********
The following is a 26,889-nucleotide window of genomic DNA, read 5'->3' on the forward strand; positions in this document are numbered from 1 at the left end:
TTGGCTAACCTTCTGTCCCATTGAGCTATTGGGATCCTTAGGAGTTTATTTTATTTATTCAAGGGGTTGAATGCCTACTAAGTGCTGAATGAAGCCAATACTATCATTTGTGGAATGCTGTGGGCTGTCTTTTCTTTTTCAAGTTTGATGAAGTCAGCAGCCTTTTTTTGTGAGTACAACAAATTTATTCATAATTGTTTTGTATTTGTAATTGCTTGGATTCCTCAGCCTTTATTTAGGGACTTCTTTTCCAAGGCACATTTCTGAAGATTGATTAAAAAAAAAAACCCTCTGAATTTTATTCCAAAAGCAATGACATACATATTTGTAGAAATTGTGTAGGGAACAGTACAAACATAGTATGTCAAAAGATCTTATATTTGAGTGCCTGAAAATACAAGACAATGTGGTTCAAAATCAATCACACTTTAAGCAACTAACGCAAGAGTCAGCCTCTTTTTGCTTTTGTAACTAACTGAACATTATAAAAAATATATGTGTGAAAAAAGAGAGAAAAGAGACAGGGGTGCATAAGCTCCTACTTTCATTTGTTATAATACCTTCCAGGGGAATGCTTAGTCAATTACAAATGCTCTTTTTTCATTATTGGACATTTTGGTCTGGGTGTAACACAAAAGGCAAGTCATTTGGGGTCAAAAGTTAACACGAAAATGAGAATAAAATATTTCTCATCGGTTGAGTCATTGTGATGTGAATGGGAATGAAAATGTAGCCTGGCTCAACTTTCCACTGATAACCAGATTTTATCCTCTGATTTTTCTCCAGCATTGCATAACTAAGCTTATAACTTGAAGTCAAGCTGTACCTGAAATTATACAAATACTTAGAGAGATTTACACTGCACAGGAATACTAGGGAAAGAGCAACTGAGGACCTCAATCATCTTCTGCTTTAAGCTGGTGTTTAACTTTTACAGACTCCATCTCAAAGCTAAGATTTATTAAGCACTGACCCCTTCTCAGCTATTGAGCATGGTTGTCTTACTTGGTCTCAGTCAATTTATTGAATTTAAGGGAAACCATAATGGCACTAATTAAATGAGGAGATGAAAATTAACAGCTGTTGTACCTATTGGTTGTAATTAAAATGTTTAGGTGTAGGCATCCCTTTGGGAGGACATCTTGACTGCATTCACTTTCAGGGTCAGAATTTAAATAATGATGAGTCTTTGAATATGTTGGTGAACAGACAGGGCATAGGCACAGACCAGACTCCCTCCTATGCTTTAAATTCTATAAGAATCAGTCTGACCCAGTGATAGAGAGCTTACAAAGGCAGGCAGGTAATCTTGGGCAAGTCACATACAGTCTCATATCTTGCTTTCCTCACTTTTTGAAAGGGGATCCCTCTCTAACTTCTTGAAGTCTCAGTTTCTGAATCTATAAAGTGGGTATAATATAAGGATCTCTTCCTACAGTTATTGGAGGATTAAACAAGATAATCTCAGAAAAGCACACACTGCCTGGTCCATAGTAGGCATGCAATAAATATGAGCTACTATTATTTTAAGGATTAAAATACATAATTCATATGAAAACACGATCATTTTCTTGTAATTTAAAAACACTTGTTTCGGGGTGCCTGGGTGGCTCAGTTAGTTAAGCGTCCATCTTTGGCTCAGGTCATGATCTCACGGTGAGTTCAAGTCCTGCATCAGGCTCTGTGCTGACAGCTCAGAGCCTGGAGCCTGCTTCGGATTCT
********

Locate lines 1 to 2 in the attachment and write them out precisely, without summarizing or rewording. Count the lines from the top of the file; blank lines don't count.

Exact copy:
The following is a 26,889-nucleotide window of genomic DNA, read 5'->3' on the forward strand; positions in this document are numbered from 1 at the left end:
TTGGCTAACCTTCTGTCCCATTGAGCTATTGGGATCCTTAGGAGTTTATTTTATTTATTCAAGGGGTTGAATGCCTACTAAGTGCTGAATGAAGCCAATACTATCATTTGTGGAATGCTGTGGGCTGTCTTTTCTTTTTCAAGTTTGATGAAGTCAGCAGCCTTTTTTTGTGAGTACAACAAATTTATTCATAATTGTTTTGTATTTGTAATTGCTTGGATTCCTCAGCCTTTATTTAGGGACTTCTTTTCCAAGGCACATTTCTGAAGATTGATTAAAAAAAAAAACCCTCTGAATTTTATTCCAAAAGCAATGACATACATATTTGTAGAAATTGTGTAGGGAACAGTACAAACATAGTATGTCAAAAGATCTTATATTTGAGTGCCTGAAAATACAAGACAATGTGGTTCAAAATCAATCACACTTTAAGCAACTAACGCAAGAGTCAGCCTCTTTTTGCTTTTGTAACTAACTGAACATTATAAAAAATATATGTGTGAAAAAAGAGAGAAAAGAGACAGGGGTGCATAAGCTCCTACTTTCATTTGTTATAATACCTTCCAGGGGAATGCTTAGTCAATTACAAATGCTCTTTTTTCATTATTGGACATTTTGGTCTGGGTGTAACACAAAAGGCAAGTCATTTGGGGTCAAAAGTTAACACGAAAATGAGAATAAAATATTTCTCATCGGTTGAGTCATTGTGATGTGAATGGGAATGAAAATGTAGCCTGGCTCAACTTTCCACTGATAACCAGATTTTATCCTCTGATTTTTCTCCAGCATTGCATAACTAAGCTTATAACTTGAAGTCAAGCTGTACCTGAAATTATACAAATACTTAGAGAGATTTACACTGCACAGGAATACTAGGGAAAGAGCAACTGAGGACCTCAATCATCTTCTGCTTTAAGCTGGTGTTTAACTTTTACAGACTCCATCTCAAAGCTAAGATTTATTAAGCACTGACCCCTTCTCAGCTATTGAGCATGGTTGTCTTACTTGGTCTCAGTCAATTTATTGAATTTAAGGGAAACCATAATGGCACTAATTAAATGAGGAGATGAAAATTAACAGCTGTTGTACCTATTGGTTGTAATTAAAATGTTTAGGTGTAGGCATCCCTTTGGGAGGACATCTTGACTGCATTCACTTTCAGGGTCAGAATTTAAATAATGATGAGTCTTTGAATATGTTGGTGAACAGACAGGGCATAGGCACAGACCAGACTCCCTCCTATGCTTTAAATTCTATAAGAATCAGTCTGACCCAGTGATAGAGAGCTTACAAAGGCAGGCAGGTAATCTTGGGCAAGTCACATACAGTCTCATATCTTGCTTTCCTCACTTTTTGAAAGGGGATCCCTCTCTAACTTCTTGAAGTCTCAGTTTCTGAATCTATAAAGTGGGTATAATATAAGGATCTCTTCCTACAGTTATTGGAGGATTAAACAAGATAATCTCAGAAAAGCACACACTGCCTGGTCCATAGTAGGCATGCAATAAATATGAGCTACTATTATTTTAAGGATTAAAATACATAATTCATATGAAAACACGATCATTTTCTTGTAATTTAAAAACACTTGTTTCGGGGTGCCTGGGTGGCTCAGTTAGTTAAGCGTCCATCTTTGGCTCAGGTCATGATCTCACGGTGAGTTCAAGTCCTGCATCAGGCTCTGTGCTGACAGCTCAGAGCCTGGAGCCTGCTTCGGATTCT